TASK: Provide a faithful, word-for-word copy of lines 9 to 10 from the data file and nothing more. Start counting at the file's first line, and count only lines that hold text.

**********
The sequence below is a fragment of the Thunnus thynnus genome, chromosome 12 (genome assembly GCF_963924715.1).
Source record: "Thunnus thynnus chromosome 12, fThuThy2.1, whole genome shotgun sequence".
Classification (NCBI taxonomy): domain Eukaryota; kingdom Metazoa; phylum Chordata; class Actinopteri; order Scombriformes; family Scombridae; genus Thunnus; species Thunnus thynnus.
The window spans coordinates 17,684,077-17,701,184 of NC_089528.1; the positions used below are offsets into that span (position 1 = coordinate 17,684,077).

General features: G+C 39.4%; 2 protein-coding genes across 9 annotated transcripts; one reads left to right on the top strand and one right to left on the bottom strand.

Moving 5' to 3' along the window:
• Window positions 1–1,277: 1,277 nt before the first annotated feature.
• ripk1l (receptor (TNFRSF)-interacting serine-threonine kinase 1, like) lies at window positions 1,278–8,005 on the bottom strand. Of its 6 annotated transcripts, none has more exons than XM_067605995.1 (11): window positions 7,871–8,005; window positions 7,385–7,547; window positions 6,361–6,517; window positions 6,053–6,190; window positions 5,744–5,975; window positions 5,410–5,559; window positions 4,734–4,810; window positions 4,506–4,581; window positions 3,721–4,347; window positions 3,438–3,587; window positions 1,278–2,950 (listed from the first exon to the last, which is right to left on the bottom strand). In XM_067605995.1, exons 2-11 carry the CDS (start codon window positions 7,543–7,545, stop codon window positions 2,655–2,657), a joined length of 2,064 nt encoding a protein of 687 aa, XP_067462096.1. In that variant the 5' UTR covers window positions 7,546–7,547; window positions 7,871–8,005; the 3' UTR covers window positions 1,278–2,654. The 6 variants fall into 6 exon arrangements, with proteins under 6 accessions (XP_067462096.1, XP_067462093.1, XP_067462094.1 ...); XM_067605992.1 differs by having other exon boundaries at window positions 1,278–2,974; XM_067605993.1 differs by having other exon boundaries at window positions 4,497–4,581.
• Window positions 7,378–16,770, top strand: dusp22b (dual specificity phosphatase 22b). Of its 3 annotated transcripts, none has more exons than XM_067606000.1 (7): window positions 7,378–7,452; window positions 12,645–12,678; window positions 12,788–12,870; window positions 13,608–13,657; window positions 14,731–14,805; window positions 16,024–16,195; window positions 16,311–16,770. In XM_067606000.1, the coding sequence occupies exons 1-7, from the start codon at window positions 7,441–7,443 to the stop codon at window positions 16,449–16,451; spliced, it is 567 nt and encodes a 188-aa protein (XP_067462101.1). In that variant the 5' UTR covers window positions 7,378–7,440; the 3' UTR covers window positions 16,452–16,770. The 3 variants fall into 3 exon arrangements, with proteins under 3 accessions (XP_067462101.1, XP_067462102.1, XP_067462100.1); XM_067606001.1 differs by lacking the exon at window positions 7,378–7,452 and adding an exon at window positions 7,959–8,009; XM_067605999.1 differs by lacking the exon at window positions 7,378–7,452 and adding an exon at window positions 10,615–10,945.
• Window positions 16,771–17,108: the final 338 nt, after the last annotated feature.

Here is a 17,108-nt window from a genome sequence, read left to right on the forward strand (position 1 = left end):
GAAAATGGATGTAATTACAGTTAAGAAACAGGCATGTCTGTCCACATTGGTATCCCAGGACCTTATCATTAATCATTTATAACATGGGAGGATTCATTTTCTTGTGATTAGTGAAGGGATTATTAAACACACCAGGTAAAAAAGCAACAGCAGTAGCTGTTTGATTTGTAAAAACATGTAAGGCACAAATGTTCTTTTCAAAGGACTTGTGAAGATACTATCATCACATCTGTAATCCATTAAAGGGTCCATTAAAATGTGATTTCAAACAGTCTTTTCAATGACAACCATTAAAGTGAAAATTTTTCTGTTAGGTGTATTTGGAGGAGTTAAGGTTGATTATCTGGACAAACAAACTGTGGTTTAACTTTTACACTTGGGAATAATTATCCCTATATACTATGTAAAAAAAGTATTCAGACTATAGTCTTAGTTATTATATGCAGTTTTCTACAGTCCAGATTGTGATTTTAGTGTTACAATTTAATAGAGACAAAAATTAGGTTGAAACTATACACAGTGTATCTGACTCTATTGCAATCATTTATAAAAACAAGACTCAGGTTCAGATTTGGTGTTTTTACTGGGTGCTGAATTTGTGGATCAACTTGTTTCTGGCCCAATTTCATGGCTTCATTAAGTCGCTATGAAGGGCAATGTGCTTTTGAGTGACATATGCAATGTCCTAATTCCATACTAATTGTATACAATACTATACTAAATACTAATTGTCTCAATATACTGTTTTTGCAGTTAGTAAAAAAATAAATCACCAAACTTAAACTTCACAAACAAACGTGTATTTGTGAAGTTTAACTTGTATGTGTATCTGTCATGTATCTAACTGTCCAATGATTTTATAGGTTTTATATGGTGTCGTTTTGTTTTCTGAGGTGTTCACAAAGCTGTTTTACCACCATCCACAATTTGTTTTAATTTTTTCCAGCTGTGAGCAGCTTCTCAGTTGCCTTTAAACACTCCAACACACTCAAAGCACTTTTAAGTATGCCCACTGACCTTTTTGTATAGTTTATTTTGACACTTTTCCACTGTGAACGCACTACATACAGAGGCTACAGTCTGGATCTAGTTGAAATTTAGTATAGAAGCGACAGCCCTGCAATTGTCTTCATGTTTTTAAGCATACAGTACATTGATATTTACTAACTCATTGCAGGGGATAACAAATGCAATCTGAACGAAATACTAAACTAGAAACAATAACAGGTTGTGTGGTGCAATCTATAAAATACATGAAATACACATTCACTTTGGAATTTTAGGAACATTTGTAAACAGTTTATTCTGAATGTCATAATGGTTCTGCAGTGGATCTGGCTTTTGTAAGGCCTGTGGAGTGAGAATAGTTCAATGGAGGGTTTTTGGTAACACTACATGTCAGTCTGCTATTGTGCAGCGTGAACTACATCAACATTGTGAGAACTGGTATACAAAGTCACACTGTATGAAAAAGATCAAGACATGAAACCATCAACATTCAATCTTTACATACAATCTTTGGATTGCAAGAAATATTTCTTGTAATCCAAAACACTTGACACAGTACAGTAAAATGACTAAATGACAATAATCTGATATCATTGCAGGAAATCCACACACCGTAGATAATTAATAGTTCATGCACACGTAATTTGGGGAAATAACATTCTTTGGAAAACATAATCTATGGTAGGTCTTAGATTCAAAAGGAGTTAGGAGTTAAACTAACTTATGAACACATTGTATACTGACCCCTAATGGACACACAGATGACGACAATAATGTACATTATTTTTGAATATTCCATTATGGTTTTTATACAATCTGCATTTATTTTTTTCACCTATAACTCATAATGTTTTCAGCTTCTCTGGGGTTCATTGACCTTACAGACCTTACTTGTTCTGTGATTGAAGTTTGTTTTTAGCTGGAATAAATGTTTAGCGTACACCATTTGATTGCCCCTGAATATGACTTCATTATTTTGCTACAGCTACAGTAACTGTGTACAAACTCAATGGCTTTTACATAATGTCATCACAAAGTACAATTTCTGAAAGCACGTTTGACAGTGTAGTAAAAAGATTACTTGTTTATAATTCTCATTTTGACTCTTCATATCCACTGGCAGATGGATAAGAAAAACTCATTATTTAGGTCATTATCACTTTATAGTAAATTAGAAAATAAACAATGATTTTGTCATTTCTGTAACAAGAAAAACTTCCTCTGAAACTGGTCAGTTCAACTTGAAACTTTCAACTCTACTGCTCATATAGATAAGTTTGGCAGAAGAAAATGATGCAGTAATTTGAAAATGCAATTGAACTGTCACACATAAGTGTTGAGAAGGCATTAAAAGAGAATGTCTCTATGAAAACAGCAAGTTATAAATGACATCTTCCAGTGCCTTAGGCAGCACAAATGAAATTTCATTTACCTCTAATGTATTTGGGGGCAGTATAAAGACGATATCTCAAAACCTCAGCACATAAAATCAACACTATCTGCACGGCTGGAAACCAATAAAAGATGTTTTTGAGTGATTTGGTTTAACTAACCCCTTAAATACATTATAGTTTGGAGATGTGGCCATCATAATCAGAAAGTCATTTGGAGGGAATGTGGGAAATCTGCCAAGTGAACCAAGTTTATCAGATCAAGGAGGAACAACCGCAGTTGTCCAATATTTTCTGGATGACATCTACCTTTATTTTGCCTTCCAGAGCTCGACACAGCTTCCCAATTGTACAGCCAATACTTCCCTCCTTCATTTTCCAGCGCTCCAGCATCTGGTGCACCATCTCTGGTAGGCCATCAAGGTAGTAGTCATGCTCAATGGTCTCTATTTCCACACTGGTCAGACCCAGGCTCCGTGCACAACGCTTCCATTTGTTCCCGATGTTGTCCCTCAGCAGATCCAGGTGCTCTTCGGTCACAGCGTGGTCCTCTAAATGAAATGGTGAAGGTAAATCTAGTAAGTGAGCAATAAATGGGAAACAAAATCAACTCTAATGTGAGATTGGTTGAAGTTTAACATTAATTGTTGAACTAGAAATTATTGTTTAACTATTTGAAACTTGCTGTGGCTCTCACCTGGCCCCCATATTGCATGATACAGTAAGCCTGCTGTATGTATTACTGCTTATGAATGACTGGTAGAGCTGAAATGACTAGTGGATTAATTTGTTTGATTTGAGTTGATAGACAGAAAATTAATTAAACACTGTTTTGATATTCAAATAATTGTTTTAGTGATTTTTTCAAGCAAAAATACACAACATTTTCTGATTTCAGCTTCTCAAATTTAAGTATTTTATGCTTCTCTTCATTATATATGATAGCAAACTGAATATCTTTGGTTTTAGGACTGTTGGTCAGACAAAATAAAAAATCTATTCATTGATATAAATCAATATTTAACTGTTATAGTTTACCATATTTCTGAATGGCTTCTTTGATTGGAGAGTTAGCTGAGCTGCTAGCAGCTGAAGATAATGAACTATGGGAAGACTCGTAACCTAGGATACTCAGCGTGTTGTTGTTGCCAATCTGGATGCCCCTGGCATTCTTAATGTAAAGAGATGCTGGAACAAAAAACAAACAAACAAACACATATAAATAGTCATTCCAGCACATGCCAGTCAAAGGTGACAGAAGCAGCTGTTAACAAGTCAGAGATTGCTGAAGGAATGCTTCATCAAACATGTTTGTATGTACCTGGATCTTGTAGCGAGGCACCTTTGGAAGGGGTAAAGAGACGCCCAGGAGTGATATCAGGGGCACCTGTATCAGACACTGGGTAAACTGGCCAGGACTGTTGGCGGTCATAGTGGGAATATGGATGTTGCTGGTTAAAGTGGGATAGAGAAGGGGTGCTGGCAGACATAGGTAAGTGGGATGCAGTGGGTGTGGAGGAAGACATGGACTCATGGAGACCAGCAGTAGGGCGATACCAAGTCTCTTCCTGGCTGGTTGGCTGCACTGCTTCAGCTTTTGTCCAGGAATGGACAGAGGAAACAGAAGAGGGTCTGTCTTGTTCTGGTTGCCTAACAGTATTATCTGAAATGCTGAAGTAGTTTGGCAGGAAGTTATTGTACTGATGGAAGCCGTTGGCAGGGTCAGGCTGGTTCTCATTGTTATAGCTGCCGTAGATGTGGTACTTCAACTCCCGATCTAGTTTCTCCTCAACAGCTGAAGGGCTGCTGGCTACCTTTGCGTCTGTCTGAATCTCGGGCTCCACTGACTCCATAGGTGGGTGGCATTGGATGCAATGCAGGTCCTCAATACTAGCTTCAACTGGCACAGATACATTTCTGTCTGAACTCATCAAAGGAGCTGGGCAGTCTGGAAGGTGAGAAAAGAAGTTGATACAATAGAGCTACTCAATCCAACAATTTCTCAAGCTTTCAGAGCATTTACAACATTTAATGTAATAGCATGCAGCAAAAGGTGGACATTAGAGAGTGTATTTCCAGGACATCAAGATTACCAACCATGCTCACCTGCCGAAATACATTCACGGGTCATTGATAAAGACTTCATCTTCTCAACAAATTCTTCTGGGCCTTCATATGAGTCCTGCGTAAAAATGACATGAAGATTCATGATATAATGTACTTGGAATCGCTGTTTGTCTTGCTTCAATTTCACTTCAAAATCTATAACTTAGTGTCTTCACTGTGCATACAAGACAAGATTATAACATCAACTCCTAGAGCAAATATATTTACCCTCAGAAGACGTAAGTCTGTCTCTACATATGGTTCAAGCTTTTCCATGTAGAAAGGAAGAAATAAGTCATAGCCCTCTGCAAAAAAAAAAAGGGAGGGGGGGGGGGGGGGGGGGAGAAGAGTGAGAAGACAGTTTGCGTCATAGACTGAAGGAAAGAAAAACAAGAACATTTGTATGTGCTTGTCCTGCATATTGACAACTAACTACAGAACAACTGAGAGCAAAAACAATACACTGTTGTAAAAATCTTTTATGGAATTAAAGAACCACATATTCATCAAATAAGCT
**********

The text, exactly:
• Window positions 7,378–16,770, top strand: dusp22b (dual specificity phosphatase 22b). Of its 3 annotated transcripts, none has more exons than XM_067606000.1 (7): window positions 7,378–7,452; window positions 12,645–12,678; window positions 12,788–12,870; window positions 13,608–13,657; window positions 14,731–14,805; window positions 16,024–16,195; window positions 16,311–16,770. In XM_067606000.1, the coding sequence occupies exons 1-7, from the start codon at window positions 7,441–7,443 to the stop codon at window positions 16,449–16,451; spliced, it is 567 nt and encodes a 188-aa protein (XP_067462101.1). In that variant the 5' UTR covers window positions 7,378–7,440; the 3' UTR covers window positions 16,452–16,770. The 3 variants fall into 3 exon arrangements, with proteins under 3 accessions (XP_067462101.1, XP_067462102.1, XP_067462100.1); XM_067606001.1 differs by lacking the exon at window positions 7,378–7,452 and adding an exon at window positions 7,959–8,009; XM_067605999.1 differs by lacking the exon at window positions 7,378–7,452 and adding an exon at window positions 10,615–10,945.
• Window positions 16,771–17,108: the final 338 nt, after the last annotated feature.